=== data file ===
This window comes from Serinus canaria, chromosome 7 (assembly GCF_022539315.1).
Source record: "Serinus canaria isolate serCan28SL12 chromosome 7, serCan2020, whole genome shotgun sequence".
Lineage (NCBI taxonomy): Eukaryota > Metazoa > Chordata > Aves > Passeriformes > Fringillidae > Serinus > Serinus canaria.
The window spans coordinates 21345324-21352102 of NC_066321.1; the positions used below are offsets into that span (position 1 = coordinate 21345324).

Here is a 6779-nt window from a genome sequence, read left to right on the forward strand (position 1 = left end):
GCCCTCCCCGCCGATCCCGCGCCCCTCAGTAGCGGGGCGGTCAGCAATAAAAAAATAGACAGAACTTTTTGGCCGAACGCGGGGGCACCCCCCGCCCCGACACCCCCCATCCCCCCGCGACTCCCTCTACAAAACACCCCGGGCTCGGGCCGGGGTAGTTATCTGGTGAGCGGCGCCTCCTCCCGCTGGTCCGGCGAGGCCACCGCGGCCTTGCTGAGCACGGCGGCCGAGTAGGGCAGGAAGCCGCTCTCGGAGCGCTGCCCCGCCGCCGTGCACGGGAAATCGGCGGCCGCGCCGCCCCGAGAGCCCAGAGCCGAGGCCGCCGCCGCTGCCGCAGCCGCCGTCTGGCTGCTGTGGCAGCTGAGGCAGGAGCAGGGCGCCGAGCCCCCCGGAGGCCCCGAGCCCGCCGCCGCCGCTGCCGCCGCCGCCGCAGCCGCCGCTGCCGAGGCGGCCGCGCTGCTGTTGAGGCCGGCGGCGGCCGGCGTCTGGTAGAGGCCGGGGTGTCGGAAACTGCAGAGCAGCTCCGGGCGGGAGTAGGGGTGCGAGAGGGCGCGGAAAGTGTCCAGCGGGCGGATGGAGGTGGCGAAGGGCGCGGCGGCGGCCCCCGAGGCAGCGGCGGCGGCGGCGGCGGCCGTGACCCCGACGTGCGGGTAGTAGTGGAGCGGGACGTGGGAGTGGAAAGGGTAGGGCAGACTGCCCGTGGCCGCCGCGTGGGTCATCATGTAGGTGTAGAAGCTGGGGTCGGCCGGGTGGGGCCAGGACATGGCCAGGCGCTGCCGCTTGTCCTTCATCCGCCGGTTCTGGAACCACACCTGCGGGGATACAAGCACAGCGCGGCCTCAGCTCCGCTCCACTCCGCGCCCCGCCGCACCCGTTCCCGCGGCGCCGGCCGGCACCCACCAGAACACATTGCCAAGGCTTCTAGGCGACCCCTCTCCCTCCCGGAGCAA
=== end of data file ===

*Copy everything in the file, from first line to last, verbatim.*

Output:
This window comes from Serinus canaria, chromosome 7 (assembly GCF_022539315.1).
Source record: "Serinus canaria isolate serCan28SL12 chromosome 7, serCan2020, whole genome shotgun sequence".
Lineage (NCBI taxonomy): Eukaryota > Metazoa > Chordata > Aves > Passeriformes > Fringillidae > Serinus > Serinus canaria.
The window spans coordinates 21345324-21352102 of NC_066321.1; the positions used below are offsets into that span (position 1 = coordinate 21345324).

Here is a 6779-nt window from a genome sequence, read left to right on the forward strand (position 1 = left end):
GCCCTCCCCGCCGATCCCGCGCCCCTCAGTAGCGGGGCGGTCAGCAATAAAAAAATAGACAGAACTTTTTGGCCGAACGCGGGGGCACCCCCCGCCCCGACACCCCCCATCCCCCCGCGACTCCCTCTACAAAACACCCCGGGCTCGGGCCGGGGTAGTTATCTGGTGAGCGGCGCCTCCTCCCGCTGGTCCGGCGAGGCCACCGCGGCCTTGCTGAGCACGGCGGCCGAGTAGGGCAGGAAGCCGCTCTCGGAGCGCTGCCCCGCCGCCGTGCACGGGAAATCGGCGGCCGCGCCGCCCCGAGAGCCCAGAGCCGAGGCCGCCGCCGCTGCCGCAGCCGCCGTCTGGCTGCTGTGGCAGCTGAGGCAGGAGCAGGGCGCCGAGCCCCCCGGAGGCCCCGAGCCCGCCGCCGCCGCTGCCGCCGCCGCCGCAGCCGCCGCTGCCGAGGCGGCCGCGCTGCTGTTGAGGCCGGCGGCGGCCGGCGTCTGGTAGAGGCCGGGGTGTCGGAAACTGCAGAGCAGCTCCGGGCGGGAGTAGGGGTGCGAGAGGGCGCGGAAAGTGTCCAGCGGGCGGATGGAGGTGGCGAAGGGCGCGGCGGCGGCCCCCGAGGCAGCGGCGGCGGCGGCGGCGGCCGTGACCCCGACGTGCGGGTAGTAGTGGAGCGGGACGTGGGAGTGGAAAGGGTAGGGCAGACTGCCCGTGGCCGCCGCGTGGGTCATCATGTAGGTGTAGAAGCTGGGGTCGGCCGGGTGGGGCCAGGACATGGCCAGGCGCTGCCGCTTGTCCTTCATCCGCCGGTTCTGGAACCACACCTGCGGGGATACAAGCACAGCGCGGCCTCAGCTCCGCTCCACTCCGCGCCCCGCCGCACCCGTTCCCGCGGCGCCGGCCGGCACCCACCAGAACACATTGCCAAGGCTTCTAGGCGACCCCTCTCCCTCCCGGAGCAA